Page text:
Washington--The Senate has approved legislation that would raid federal agencies’ discretionary programs, including education programs, to pump an additional $1.7 billion into anti-drug efforts.
According to Congressional estimates, this approach could cost the Education Department as much as $19 million.
The provision was attached to S 1352, which would reauthorize defense programs, on a 90-to-9 vote last month. The corresponding House bill, HR 2461, contains no such language. The provision’s fate will be decided by a conference committee.
“This is not the ideal way to fund the drug bill, and I want to let everyone know that I hope ... there will be a better way found,” said Senator Sam Nunn, Democrat of Georgia, the provision’s sponsor. “But this will do the job, and this does say that drugs and fighting drugs are the top priority.”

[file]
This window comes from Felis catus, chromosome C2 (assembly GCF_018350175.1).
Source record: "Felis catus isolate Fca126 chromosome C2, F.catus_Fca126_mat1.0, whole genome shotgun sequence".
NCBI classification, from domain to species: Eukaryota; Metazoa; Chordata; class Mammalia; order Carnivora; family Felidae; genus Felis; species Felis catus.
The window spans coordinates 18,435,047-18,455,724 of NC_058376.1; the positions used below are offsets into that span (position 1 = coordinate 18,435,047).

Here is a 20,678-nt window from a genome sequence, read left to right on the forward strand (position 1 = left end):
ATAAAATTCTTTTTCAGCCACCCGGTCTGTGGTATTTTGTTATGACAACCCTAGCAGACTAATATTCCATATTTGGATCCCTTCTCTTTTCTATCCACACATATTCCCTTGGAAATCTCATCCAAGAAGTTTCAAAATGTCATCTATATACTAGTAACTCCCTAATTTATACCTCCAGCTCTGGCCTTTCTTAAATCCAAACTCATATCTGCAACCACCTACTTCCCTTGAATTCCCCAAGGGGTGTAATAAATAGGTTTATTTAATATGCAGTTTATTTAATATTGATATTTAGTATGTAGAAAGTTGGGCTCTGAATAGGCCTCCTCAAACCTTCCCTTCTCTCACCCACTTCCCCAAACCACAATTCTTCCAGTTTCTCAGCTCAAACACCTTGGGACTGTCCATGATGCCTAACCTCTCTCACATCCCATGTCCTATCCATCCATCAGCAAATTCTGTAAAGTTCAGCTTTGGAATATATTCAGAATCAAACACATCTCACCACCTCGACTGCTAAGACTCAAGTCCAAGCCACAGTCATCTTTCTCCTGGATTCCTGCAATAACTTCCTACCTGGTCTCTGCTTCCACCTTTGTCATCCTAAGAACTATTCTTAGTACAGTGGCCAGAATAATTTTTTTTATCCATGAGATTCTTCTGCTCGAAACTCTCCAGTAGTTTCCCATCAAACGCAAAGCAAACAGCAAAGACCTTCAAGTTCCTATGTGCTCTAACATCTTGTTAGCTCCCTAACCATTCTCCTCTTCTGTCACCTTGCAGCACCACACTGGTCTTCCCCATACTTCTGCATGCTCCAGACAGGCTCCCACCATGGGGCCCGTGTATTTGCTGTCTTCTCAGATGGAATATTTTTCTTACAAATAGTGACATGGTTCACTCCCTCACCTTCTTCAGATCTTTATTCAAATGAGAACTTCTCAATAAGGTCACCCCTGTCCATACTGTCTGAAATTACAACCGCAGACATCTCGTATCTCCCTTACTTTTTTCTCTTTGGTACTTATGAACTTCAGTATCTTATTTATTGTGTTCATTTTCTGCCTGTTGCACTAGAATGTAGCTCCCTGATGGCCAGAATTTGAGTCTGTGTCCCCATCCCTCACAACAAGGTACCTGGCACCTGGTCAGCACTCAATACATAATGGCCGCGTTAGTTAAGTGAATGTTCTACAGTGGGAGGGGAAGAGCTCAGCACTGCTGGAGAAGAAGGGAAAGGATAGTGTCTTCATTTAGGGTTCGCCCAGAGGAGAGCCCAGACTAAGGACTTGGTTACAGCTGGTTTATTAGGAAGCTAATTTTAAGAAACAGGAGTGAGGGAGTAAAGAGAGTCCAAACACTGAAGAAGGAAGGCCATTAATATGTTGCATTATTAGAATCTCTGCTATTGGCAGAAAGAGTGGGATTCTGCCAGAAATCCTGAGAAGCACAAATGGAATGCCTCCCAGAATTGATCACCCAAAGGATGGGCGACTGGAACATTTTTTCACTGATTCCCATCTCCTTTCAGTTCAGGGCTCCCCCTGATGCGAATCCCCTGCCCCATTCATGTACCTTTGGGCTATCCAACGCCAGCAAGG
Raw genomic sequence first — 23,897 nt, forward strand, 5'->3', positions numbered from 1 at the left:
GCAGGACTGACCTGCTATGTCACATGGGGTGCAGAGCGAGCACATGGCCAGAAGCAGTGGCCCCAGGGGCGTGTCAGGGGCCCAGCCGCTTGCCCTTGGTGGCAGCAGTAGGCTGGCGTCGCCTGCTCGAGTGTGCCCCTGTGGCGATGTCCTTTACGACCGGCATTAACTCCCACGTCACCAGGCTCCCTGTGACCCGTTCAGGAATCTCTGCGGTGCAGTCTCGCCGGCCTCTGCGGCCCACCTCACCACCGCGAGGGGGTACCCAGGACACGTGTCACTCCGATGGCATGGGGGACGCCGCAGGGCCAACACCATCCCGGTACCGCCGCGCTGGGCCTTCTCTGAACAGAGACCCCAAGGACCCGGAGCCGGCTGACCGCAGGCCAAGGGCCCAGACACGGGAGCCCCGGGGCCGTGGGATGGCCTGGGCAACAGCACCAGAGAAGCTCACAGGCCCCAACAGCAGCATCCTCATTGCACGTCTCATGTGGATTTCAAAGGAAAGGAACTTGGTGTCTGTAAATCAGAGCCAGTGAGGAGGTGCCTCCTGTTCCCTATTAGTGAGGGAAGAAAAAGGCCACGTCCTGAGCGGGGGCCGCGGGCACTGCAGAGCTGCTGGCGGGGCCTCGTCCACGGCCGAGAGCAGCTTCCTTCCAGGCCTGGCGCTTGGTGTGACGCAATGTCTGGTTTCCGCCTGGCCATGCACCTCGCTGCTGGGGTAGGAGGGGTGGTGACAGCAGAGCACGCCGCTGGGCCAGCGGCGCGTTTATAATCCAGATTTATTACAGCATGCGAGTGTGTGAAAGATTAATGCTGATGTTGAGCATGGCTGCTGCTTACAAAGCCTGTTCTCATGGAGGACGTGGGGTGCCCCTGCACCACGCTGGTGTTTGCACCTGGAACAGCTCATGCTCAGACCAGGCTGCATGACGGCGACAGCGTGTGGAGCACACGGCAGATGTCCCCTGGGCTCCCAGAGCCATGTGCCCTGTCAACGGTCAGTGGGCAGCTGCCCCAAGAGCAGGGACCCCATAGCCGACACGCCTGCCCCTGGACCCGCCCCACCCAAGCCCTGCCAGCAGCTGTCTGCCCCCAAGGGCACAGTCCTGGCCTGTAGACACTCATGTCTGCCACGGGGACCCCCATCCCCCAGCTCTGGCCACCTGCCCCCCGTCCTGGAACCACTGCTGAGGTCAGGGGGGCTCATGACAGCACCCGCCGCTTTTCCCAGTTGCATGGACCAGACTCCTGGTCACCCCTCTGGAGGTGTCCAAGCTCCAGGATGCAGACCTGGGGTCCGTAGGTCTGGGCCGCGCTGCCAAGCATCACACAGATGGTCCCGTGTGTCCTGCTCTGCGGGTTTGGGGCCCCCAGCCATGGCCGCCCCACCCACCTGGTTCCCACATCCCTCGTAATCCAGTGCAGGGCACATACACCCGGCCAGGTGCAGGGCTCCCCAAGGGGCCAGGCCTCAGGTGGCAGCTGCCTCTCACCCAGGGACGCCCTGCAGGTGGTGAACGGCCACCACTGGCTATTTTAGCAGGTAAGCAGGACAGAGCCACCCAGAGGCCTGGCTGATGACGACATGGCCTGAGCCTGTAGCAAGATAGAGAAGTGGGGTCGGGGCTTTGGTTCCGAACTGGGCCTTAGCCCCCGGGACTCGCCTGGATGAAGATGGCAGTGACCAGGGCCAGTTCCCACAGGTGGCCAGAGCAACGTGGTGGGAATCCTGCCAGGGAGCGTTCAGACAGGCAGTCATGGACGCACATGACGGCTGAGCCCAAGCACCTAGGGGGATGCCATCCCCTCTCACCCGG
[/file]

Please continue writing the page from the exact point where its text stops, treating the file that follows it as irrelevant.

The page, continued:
The bill would authorize the President to skim funds across the board from all discretionary programs, both defense and domestic, that have unobligated funds as of Sept. 30, the end of fiscal 1989. Those are funds that have been appropriated for a program but not spent or promised to a particular grantee.
The provision requires that each program’s cut be proportionate to its total share of unobligated funds. Mr. Nunn said the Congressional Budget Office estimates there would be a total of $166 billion in unobligated funds to draw from.
Senator Tom Harkin, the Iowa Democrat who chairs the subcommittee overseeing education appropriations, said student-aid and special-education programs would have the most unobligated funds among education programs, which he said had a total of $1.8 billion unobligated at the end of fiscal 1988. If $1.7 billion were to be raised under the provision, about $19 million would be taken from that $1.8 billion.
A version of this article appeared in the September 06, 1989 edition of Education Week as Anti-Drug Measure Targets E.D. Funds